Movie Review – Come and See

Come and See (1985, dir. Elem Klimov)

come-and-see-child

As we get older, we’re told our views on life will change. That is a somewhat accurate assessment I’ve found. However, as I was told by older people I would become more conservative in my thinking as I aged, I discovered the opposite to be true, at least in the sense they implied. One thing I have become very conservative about is the act of war, conservative in the sense I abhor it. I find people who have a war hawkishness about them to be very liberal about the deployment of soldiers and the dropping of bombs. I am thankful that I have never had to personally experience war and have great sympathy for those who have taken lives and had lives taken from them. I cannot fathom the trauma a person carries with them in the wake of that experience. Come and See is possibly the best war film ever made in my opinion because it is directly about that trauma.

Come and See tells the story of Flyora, a Belarusian teen who gets caught up in the partisan resistance against Nazi invaders during World War II. The film is dreamlike and doesn’t have a plot beyond the camera following this young man through very truthfully realized horrors of war. In fact, I would categorize this as not just a war film but a horror film. The way the Nazis presence is hinted at and then finally revealed feels like the unveiling of a terrible monster. The build up is very slow, and we get a sense of hope at the start. Flyora is eager to join the partisans despite his mother’s protestations against it. He arrives at the partisan camp in the woods and maintains that sense of wonder up to the point the woods are bombed, and he ends up alone except for a young girl named Glasha. The two eventually wander out of the woods, and this is where the film descends into utter horror.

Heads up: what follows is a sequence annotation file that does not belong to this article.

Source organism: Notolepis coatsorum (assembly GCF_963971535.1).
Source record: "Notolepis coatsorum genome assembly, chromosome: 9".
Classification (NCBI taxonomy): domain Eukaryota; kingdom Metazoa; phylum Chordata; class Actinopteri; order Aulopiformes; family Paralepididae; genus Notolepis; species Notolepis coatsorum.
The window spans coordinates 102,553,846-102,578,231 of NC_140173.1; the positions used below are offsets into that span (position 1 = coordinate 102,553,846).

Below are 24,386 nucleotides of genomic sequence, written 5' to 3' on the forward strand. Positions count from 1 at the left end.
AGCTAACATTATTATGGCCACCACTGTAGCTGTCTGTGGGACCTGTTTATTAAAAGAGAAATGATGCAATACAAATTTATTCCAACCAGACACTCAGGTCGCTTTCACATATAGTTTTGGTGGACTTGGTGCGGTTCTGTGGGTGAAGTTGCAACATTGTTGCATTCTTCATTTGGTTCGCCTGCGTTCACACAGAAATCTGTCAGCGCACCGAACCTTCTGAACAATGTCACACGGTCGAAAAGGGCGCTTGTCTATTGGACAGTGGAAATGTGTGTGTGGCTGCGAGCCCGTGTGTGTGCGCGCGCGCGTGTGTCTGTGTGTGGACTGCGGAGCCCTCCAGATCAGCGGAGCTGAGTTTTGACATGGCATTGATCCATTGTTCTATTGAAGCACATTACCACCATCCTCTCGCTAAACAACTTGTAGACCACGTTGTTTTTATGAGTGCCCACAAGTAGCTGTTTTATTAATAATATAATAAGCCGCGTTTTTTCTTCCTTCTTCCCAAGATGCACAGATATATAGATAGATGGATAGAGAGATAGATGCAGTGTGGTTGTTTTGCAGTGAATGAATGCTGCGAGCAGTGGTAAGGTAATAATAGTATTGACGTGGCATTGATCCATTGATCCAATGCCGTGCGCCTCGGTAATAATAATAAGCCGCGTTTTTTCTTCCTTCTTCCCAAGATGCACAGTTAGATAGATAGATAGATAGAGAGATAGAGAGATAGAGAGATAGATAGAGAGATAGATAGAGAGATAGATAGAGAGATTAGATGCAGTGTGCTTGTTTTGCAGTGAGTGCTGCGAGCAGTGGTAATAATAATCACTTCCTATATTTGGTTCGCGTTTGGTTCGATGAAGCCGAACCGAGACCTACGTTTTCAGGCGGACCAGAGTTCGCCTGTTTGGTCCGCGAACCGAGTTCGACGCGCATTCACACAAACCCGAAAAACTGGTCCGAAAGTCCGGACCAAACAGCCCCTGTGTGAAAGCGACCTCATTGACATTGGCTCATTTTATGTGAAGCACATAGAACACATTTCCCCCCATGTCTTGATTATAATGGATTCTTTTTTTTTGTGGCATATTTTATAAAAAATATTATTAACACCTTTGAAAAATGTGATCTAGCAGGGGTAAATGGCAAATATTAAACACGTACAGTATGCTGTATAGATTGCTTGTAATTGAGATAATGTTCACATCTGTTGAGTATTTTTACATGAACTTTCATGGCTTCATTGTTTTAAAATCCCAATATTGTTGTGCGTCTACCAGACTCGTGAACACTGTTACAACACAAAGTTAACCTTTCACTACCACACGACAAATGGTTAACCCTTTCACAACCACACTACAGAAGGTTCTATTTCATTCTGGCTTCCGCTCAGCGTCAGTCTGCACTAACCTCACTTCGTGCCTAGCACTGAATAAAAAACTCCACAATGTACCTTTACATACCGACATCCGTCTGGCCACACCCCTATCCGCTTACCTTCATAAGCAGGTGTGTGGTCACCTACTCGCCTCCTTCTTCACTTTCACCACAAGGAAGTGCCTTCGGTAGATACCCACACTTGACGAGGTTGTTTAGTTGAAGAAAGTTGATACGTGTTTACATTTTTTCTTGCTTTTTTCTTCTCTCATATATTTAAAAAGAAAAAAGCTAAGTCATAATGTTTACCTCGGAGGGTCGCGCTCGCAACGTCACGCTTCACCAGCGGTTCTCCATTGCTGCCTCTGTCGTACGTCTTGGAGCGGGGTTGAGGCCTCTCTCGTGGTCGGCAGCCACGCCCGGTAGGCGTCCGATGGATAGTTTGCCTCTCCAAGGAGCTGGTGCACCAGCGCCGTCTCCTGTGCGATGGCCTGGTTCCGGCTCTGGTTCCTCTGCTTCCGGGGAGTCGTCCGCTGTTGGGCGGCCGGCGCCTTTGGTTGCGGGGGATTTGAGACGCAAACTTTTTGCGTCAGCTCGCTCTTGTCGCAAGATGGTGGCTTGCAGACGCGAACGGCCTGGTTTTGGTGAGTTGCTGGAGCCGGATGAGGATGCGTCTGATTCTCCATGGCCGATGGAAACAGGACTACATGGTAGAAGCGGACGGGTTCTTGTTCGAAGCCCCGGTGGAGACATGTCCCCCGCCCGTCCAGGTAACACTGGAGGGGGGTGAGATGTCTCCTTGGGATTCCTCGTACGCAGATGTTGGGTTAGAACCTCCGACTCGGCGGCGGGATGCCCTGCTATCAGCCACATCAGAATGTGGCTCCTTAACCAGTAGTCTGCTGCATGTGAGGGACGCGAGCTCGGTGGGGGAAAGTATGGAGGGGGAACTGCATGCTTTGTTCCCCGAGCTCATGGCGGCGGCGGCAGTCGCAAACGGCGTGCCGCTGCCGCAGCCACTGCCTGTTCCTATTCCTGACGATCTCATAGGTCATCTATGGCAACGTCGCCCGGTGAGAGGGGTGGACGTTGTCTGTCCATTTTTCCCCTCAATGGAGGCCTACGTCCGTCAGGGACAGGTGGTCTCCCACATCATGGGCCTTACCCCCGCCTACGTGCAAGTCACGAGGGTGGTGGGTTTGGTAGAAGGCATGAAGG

Arriving at Flyora’s home, they find everyone missing, and he insists they are just out. The sound of buzzing flies grates on them both, and they try to eat the stew that appears to have been sitting on the table for days. They both vomit and Flyora claims he knows where they must have gone. The Steadicam glides after the pair, Flyora still clinging to hope and taking the lead. Glasha hangs back, and the camera follows her gaze as she turns to look at the cabin behind them. Stacked up on the other side of the wall where they sat eating are the corpses of dozens of townspeople. After slogging through a bog, she finally breaks down, and Flyora refuses to hear this lashing out at her. He’s stopped when survivors from his town come upon them. In grief, he shaves his head and eventually takes off with a trio of other men to find food. This leads to the final hour of the film which is one of the most nightmarish sequences I’ve seen in a film.